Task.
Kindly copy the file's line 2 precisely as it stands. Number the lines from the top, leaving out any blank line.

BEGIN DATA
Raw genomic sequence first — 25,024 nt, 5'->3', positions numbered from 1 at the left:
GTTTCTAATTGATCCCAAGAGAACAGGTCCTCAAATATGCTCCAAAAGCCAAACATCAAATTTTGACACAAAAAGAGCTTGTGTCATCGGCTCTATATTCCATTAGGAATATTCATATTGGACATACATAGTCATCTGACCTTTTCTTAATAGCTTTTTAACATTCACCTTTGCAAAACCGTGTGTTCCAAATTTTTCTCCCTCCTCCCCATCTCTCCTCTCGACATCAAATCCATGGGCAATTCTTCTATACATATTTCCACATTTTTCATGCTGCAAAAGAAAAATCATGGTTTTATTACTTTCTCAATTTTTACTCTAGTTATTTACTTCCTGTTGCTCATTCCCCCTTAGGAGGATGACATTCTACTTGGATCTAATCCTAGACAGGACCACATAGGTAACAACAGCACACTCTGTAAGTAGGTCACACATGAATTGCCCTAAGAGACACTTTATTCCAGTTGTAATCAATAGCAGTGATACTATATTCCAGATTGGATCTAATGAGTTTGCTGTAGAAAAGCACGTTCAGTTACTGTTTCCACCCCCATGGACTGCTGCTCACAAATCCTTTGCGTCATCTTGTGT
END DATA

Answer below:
GTTTCTAATTGATCCCAAGAGAACAGGTCCTCAAATATGCTCCAAAAGCCAAACATCAAATTTTGACACAAAAAGAGCTTGTGTCATCGGCTCTATATTCCATTAGGAATATTCATATTGGACATACATAGTCATCTGACCTTTTCTTAATAGCTTTTTAACATTCACCTTTGCAAAACCGTGTGTTCCAAATTTTTCTCCCTCCTCCCCATCTCTCCTCTCGACATCAAATCCATGGGCAATTCTTCTATACATATTTCCACATTTTTCATGCTGCAAAAGAAAAATCATGGTTTTATTACTTTCTCAATTTTTACTCTAGTTATTTACTTCCTGTTGCTCATTCCCCCTTAGGAGGATGACATTCTACTTGGATCTAATCCTAGACAGGACCACATAGGTAACAACAGCACACTCTGTAAGTAGGTCACACATGAATTGCCCTAAGAGACACTTTATTCCAGTTGTAATCAATAGCAGTGATACTATATTCCAGATTGGATCTAATGAGTTTGCTGTAGAAAAGCACGTTCAGTTACTGTTTCCACCCCCATGGACTGCTGCTCACAAATCCTTTGCGTCATCTTGTGT